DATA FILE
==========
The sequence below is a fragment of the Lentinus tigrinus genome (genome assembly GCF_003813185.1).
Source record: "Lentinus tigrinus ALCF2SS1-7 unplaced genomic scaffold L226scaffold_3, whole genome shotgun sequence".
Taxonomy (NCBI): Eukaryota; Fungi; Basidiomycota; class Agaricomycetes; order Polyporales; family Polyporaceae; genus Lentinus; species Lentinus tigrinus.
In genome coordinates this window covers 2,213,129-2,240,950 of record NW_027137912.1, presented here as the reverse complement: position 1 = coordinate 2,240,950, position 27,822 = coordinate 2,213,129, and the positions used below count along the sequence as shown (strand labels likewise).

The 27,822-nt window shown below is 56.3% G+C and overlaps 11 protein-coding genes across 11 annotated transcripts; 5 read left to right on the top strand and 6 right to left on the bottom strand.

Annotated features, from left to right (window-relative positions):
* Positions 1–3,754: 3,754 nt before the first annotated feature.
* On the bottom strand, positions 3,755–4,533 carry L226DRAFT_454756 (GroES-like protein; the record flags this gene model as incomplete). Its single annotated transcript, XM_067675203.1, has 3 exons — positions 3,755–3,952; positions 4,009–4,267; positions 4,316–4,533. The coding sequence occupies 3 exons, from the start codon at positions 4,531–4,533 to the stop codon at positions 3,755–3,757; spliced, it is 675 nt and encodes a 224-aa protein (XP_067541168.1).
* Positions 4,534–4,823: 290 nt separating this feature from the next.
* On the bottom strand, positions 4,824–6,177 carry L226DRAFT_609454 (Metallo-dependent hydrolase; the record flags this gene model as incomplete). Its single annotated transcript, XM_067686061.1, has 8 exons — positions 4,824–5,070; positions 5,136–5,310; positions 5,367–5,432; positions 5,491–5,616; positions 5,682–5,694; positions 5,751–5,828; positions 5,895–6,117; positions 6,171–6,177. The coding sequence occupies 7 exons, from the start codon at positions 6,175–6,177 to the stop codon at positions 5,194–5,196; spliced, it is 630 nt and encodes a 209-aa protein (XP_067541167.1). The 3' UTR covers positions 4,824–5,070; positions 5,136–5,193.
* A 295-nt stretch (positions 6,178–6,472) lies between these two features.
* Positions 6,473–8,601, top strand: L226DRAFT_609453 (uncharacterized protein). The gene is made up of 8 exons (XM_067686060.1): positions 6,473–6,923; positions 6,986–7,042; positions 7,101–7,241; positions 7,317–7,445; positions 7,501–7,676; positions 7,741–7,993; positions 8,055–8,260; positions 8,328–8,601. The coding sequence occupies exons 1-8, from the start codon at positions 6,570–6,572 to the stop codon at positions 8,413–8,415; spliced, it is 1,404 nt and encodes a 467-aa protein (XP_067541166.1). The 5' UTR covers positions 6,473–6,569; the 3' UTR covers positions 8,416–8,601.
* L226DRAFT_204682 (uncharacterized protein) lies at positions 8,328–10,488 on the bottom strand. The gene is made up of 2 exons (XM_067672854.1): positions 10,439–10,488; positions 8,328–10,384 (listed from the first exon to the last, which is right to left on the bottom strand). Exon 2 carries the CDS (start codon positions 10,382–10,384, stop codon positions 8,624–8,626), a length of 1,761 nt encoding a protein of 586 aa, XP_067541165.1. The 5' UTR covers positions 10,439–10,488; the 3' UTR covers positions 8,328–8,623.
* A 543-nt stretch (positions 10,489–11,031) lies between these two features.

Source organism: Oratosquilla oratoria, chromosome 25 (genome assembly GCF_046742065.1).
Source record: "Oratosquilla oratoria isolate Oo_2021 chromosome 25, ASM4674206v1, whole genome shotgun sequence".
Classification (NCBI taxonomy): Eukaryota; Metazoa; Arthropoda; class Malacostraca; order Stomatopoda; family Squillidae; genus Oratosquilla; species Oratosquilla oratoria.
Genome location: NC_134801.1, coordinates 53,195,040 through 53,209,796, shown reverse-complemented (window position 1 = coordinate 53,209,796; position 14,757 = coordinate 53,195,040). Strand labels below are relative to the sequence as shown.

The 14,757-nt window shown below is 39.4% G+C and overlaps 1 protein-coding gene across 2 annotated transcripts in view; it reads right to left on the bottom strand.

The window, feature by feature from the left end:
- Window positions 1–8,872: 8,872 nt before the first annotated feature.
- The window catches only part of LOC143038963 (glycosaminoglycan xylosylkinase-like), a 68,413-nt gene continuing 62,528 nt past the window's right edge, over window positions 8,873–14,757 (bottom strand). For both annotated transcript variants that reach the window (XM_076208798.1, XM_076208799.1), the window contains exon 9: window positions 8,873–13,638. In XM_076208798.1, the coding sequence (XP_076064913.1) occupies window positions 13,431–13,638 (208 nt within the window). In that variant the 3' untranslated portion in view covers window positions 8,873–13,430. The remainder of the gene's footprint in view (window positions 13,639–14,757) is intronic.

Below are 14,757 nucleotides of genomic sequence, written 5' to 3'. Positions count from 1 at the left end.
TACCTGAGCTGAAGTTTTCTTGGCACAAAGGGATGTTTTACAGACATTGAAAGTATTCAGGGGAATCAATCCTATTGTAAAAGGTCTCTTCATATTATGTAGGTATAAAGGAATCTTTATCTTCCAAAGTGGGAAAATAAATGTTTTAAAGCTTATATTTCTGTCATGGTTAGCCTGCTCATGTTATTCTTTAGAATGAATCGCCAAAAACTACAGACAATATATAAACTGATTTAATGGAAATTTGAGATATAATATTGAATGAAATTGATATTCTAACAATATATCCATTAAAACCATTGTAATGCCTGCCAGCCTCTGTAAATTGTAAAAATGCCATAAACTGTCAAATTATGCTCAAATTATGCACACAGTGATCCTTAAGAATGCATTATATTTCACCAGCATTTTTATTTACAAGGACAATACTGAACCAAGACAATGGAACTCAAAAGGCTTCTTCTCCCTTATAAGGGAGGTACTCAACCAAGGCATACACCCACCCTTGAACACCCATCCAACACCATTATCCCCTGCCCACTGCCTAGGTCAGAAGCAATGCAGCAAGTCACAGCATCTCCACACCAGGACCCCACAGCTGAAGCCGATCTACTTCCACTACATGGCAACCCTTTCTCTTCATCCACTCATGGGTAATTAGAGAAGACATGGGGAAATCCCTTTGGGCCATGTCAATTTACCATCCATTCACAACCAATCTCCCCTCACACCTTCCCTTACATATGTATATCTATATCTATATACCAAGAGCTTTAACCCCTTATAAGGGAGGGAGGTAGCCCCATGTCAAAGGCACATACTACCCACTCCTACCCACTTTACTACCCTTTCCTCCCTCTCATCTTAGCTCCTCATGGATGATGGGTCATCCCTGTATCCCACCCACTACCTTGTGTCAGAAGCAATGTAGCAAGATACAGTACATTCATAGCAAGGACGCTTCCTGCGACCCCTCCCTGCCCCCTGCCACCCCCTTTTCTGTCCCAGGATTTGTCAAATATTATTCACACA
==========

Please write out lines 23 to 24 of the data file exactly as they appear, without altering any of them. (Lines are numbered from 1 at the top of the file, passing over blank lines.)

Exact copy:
Below are 14,757 nucleotides of genomic sequence, written 5' to 3'. Positions count from 1 at the left end.
TACCTGAGCTGAAGTTTTCTTGGCACAAAGGGATGTTTTACAGACATTGAAAGTATTCAGGGGAATCAATCCTATTGTAAAAGGTCTCTTCATATTATGTAGGTATAAAGGAATCTTTATCTTCCAAAGTGGGAAAATAAATGTTTTAAAGCTTATATTTCTGTCATGGTTAGCCTGCTCATGTTATTCTTTAGAATGAATCGCCAAAAACTACAGACAATATATAAACTGATTTAATGGAAATTTGAGATATAATATTGAATGAAATTGATATTCTAACAATATATCCATTAAAACCATTGTAATGCCTGCCAGCCTCTGTAAATTGTAAAAATGCCATAAACTGTCAAATTATGCTCAAATTATGCACACAGTGATCCTTAAGAATGCATTATATTTCACCAGCATTTTTATTTACAAGGACAATACTGAACCAAGACAATGGAACTCAAAAGGCTTCTTCTCCCTTATAAGGGAGGTACTCAACCAAGGCATACACCCACCCTTGAACACCCATCCAACACCATTATCCCCTGCCCACTGCCTAGGTCAGAAGCAATGCAGCAAGTCACAGCATCTCCACACCAGGACCCCACAGCTGAAGCCGATCTACTTCCACTACATGGCAACCCTTTCTCTTCATCCACTCATGGGTAATTAGAGAAGACATGGGGAAATCCCTTTGGGCCATGTCAATTTACCATCCATTCACAACCAATCTCCCCTCACACCTTCCCTTACATATGTATATCTATATCTATATACCAAGAGCTTTAACCCCTTATAAGGGAGGGAGGTAGCCCCATGTCAAAGGCACATACTACCCACTCCTACCCACTTTACTACCCTTTCCTCCCTCTCATCTTAGCTCCTCATGGATGATGGGTCATCCCTGTATCCCACCCACTACCTTGTGTCAGAAGCAATGTAGCAAGATACAGTACATTCATAGCAAGGACGCTTCCTGCGACCCCTCCCTGCCCCCTGCCACCCCCTTTTCTGTCCCAGGATTTGTCAAATATTATTCACACA